By: D.L. Anthony
Published in: PLoPD2
Summary: How to teach difficult technical topics.
To develop a course that considers the needs of all kinds of students, develop courses iteratively. Create your best effort in isolation, then present it. As audiences change, the course will grow and improve.
Two concepts are each a prerequisite of the other. The student who doesn't know A won't understand B, and the student who doesn't know B won't understand A. Give students the illusion of understanding by explaining A and B superficially. Iterate the explanations over and over, each time going into more detail. Maintain the illusion of understanding at each step.
Basic concepts must be reviewed over and over, but that gets boring. New concepts must be introduced, but few students can handle more than 10-15% new material at a time. Iterate over a concept several times. Each time, present the material in a different way to accommodate a different learning style and mix in new material with the old.
Some concepts are pitfalls and are missed by many students. To keep students from falling into these traps, use an ounce of prevention. If something was a problem in one session, place extra emphasis on that topic when it comes up later.
To make a module feel like a coherent whole, create an example, exercise, or goal that uses all the topics in the module. Make the flow of the module into a story. Keeping the story in mind will help the module flow this way. You may not actually have to tell the story to the students for this to be effective.
If you divide each module into about seven steps or subtopics, it will seem about right to most people.
To relate the preview and review of a module to each other and to the material presented in between, when previewing the modules, use a visual aid as a checklist. Keep the checklist visible throughout the module. When you go to a new topic, refer to the checklist. At the end, use the checklist for review.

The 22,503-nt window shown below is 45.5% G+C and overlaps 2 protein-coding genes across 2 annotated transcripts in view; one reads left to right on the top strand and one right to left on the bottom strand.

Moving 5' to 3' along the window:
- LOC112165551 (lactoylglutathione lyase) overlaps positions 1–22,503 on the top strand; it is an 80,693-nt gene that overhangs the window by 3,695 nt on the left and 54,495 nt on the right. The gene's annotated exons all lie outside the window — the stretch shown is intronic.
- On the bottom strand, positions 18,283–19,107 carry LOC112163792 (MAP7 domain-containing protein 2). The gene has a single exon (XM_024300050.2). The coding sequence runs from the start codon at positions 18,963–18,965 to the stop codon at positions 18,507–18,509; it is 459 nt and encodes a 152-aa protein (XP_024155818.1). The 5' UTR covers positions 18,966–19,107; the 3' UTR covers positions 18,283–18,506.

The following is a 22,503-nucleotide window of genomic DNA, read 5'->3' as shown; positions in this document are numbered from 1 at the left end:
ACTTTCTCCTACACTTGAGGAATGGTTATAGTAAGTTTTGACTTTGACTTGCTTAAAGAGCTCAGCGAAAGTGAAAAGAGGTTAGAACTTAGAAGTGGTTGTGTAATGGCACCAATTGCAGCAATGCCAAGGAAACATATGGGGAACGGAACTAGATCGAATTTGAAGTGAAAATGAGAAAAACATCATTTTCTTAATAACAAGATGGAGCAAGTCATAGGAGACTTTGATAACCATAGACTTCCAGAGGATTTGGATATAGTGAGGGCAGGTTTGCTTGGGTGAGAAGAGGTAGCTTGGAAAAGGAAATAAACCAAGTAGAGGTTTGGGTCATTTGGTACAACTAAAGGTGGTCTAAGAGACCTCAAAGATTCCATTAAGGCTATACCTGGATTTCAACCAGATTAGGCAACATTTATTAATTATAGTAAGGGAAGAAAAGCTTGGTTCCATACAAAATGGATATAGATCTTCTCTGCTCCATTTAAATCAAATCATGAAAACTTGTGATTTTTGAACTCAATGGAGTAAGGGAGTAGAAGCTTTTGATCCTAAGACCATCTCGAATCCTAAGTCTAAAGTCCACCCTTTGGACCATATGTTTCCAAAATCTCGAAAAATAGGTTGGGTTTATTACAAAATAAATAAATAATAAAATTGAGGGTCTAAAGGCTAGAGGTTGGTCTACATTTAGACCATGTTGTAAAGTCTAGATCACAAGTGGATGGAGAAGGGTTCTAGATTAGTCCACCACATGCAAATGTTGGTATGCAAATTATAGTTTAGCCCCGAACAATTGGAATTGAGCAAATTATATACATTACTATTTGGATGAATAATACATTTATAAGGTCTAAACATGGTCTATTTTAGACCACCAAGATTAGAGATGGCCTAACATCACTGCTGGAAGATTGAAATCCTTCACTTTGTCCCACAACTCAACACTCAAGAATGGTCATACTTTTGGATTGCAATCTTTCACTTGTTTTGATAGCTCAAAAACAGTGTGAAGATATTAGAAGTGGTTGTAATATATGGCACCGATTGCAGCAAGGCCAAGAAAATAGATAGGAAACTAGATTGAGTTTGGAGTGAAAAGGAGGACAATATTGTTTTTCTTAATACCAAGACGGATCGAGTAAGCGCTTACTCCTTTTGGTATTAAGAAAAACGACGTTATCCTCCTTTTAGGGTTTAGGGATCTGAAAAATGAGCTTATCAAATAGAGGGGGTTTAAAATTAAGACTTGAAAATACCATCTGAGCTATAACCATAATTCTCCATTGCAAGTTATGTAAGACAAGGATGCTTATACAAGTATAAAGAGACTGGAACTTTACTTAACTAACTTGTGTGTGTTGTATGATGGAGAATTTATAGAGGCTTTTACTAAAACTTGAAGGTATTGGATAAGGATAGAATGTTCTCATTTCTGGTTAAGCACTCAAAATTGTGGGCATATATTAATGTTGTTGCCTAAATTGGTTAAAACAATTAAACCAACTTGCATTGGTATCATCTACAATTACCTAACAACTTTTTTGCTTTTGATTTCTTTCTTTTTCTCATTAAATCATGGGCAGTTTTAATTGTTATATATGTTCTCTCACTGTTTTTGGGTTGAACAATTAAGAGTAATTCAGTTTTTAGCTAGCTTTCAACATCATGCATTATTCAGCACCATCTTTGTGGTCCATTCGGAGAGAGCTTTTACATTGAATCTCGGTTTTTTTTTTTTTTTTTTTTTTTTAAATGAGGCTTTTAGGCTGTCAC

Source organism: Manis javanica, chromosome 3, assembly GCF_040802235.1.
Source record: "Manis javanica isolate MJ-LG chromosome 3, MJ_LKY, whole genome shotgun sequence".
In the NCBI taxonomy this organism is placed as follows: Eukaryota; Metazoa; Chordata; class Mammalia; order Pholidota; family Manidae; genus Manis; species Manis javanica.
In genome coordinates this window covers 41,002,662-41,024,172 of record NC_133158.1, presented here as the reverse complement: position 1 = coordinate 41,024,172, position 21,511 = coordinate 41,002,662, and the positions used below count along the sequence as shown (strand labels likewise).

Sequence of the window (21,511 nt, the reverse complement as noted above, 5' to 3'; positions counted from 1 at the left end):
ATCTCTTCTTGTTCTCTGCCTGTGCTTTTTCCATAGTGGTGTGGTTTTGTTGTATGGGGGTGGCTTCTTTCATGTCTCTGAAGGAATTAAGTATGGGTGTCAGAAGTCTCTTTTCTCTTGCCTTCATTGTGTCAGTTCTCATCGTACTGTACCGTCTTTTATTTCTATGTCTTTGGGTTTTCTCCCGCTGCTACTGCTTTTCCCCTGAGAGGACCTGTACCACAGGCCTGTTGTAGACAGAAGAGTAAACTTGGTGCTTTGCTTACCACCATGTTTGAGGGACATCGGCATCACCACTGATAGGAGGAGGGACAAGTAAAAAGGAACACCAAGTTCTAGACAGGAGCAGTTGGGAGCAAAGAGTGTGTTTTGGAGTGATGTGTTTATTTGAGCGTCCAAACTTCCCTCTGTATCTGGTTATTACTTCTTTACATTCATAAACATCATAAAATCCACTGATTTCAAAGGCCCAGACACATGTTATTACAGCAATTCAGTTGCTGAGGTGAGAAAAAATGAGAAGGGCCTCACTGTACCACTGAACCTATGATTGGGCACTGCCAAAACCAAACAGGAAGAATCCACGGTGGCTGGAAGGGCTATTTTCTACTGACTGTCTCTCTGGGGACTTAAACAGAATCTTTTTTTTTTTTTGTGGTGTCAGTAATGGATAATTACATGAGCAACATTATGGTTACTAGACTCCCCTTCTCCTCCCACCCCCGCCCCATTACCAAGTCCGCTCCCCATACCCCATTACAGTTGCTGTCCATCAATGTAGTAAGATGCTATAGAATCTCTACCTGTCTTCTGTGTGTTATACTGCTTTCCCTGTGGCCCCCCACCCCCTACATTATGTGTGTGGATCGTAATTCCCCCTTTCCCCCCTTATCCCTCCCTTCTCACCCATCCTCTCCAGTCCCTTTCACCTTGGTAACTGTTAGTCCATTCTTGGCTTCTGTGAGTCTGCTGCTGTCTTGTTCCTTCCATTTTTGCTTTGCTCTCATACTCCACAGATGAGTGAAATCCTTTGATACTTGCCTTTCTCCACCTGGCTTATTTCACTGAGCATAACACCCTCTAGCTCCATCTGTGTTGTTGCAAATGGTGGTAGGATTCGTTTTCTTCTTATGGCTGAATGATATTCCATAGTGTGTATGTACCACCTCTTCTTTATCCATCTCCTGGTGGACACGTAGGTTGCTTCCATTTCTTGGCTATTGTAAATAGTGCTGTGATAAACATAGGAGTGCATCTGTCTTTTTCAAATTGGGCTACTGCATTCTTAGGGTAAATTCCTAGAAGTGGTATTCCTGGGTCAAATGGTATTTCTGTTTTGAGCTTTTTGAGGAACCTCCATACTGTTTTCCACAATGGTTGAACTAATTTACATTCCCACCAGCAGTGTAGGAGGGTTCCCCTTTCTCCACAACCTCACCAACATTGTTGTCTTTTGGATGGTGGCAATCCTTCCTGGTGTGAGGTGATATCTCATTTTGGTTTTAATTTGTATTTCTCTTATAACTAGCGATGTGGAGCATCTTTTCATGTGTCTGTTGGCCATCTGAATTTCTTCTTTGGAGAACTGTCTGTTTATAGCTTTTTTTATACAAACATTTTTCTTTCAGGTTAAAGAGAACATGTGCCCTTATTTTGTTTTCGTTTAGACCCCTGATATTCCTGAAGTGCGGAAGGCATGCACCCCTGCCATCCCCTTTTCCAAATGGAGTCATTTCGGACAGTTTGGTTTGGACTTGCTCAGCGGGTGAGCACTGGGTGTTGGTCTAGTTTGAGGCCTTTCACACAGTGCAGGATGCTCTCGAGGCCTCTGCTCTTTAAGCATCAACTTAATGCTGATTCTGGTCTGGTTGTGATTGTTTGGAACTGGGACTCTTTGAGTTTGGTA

The examples for a training class should be familiar to students but not in their area of expertise. For example, choose business examples that students patronize but don't operate, such as a hotel or a video store.
How long should you use an example in a training course? When should you introduce a new one? Continue to use an example throughout a week-long course. Over a weekend, details of an example are forgotten, so introduce a new one the next week.
A course must fit into tight time constraints but still cover the required material. To provide examples even though you can't spend time on them, give references to examples that students can use after the session ends.
Some important concepts involve boring details that aren't suitable for Simulation Games. A dry concept can still be illustrated with a colorful analogy.
You'll need to explain tricky concepts and provide interaction. Playing a simulation of a complex activity often gives students a much better understanding than a straight explanation. These activities also provide an opportunity for interaction.
Review is necessary but can be boring. Testing students' comprehension is useful but makes students nervous. When a section of the material is not suitable for Simulation Games, but you still want to provide interaction, use a quiz game, modeled on sports, board games, or TV game shows. These are entertaining as well as a familiar, safe format.
You're using Simulation Games or you've just completed an exercise. Some students haven't grasped the concepts the activity was intended to convey. To ensure that students still get the maximum value out of the experience, after the activity, lead a discussion of what the students learned. Ask open-ended questions (without a yes/no answer) to draw out comments and insights from each student. Students will value one another's discoveries more than what is simply told to them by the instructor.